Limon Dance Company | Theater Critic's Choice | Chicago Reader

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Limon Dance Company


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Genealogy is important in dance, which passes traditions on from one body to another, often indelibly. Ruth St. Denis and Ted Shawn begat Doris Humphrey and Charles Weidman, who begat Jose Limon. Once a dancer in Humphrey's company, Limon formed his own troupe in 1945 and made her its artistic director. Like her he drew on the principle of fall and recovery, of a dancer losing and regaining her equilibrium, but added his own interest in the heroic male, as in his famous The Moor's Pavane. For both choreographers the dancer's ability to let go and follow through on the momentum of the movement was crucial. Limon died in 1972, but his company lives on, performing the classics of its founders and newer works by modern dance's top choreographers; in that tradition they perform here Garth Fagan's Never No Lament. His style (evident when his own troupe danced his evening-length Griot New York at the Shubert last spring) is finely etched--he pays attention to line--and his dancers are exquisitely trained in his unusual technique, which blends the precision of ballet with the abandon of African dance. I'm curious to see what the equally well-trained Limon dancers, in a very different style, do with his stuff. Also on the program are a suite from Limon's tribute to Humphrey, A Choreographic Offering, and her Air for the G String, 2 Ecstatic Themes, The Call & Breath of Fire, and Day on Earth. Free lecture-demonstration Wednesday at 12:15 PM in the auditorium of the Harold Washington Library, 400 S. State. Regular performances next Friday and Saturday, March 17 and 18, at 8 PM at the Merle Reskin Theatre, 60 E. Balbo; $15-$30. Call 271-7928 for tickets and info. --Laura Molzahn








Next Dance Festival - Critic's ChoicePRIVATE

Having gobbled up your Thanksgiving dinner, this weekend you can gobble up a feast of dance by four different choreographers during the second, and final, weekend of the Next Dance Festival. Claire Bataille's duet Nice Work, If You Can Get It, set to Gershwin, has the same straightforward, good old American, slightly old-fashioned flavor as the company she recently retired from, Hubbard Street Dance Chicago, and just the right seasoning of surprise. Also on the program are some top-notch male dancers, and we all know they're something of a delicacy: Wilfredo Rivera, the androgynous superquick Power Ranger of River North Dance Company, performs Ginger Farley's Schism, while Anthony Gongora performs his own solo Listening Without Ears, a quasi-religious piece with devotional music and a candle. But I have the feeling that the real meat and potatoes of these performances, the pieces that will fill your belly for the cold trip home, will be three dances by Winifred Haun. East 90/94 is a substantial ensemble piece that both captures and transcends the frantic pace of modern life, and she's showing two new dances: a solo, Grace Over Hunger, inspired by a National Geographic photo, and Minutes, a group piece that, using a jumbo-size table, addresses the complexities of the business meeting. Friday and Saturday at 8 and Sunday at 3 at the Athenaeum Theatre, 2936 N. Southport; $15. Call 784-6735 for tickets and information.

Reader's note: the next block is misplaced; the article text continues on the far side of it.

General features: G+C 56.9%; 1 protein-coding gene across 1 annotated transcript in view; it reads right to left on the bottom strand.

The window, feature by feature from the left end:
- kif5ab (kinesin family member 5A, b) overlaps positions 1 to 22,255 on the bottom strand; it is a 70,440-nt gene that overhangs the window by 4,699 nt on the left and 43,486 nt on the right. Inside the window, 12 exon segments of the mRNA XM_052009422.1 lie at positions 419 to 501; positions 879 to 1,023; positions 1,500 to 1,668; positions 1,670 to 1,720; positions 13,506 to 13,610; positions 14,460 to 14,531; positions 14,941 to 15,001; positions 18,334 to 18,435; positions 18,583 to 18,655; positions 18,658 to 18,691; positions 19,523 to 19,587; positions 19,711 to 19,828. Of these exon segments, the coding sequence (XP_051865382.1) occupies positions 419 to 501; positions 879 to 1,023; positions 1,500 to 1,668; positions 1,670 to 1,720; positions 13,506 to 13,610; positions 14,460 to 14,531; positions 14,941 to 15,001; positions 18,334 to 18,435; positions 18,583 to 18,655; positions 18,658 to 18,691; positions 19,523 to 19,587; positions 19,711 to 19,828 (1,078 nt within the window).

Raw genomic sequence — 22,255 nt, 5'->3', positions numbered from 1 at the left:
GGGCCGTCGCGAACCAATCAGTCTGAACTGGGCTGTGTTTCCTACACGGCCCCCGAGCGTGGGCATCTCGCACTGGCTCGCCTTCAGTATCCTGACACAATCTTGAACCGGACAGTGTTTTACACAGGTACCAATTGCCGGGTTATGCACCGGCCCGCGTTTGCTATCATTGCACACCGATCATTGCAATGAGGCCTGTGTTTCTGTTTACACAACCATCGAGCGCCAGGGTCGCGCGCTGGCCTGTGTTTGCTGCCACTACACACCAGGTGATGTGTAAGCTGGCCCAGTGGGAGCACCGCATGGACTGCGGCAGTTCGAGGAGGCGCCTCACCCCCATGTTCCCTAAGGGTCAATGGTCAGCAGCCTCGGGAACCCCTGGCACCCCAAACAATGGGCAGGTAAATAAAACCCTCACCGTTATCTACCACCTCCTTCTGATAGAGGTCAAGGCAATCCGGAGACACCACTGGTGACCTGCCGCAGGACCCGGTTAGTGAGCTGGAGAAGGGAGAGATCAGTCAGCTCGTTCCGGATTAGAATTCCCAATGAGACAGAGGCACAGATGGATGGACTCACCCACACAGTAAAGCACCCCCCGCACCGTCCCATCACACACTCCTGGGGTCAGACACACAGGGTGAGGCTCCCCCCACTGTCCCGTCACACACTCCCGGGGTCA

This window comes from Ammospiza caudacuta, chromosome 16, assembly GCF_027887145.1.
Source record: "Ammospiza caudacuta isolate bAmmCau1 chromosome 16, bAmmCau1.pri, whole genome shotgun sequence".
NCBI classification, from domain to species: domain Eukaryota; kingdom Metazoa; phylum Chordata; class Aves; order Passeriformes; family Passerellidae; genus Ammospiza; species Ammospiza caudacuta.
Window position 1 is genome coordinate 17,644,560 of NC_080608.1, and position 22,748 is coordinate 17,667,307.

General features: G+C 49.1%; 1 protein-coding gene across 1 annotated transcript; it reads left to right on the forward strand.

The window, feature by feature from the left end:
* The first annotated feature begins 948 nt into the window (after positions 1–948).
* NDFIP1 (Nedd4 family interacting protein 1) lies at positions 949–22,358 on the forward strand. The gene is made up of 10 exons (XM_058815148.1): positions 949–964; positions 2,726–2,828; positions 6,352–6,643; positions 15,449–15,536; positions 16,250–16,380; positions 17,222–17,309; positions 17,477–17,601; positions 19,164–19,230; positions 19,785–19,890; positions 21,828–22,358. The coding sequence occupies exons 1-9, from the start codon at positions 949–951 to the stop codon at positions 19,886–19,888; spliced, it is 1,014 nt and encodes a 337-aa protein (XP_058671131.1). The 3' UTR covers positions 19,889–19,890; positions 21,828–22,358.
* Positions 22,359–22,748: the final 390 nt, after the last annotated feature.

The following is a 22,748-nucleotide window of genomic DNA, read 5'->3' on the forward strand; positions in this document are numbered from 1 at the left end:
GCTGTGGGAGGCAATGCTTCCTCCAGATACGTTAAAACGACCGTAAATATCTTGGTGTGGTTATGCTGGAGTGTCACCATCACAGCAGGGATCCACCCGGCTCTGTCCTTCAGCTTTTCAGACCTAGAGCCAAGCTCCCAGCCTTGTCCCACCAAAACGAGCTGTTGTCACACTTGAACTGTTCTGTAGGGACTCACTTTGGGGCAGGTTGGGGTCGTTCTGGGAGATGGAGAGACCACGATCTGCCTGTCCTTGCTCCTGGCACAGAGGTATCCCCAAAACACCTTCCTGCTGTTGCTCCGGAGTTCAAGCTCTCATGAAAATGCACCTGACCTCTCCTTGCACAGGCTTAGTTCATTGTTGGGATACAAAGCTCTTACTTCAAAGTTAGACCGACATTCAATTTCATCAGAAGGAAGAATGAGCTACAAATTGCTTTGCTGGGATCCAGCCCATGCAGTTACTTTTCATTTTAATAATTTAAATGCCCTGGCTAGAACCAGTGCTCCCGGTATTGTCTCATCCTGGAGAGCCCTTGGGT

Art accompanying story in printed newspaper (not available in this archive): Photo/Tom Caravaglia.

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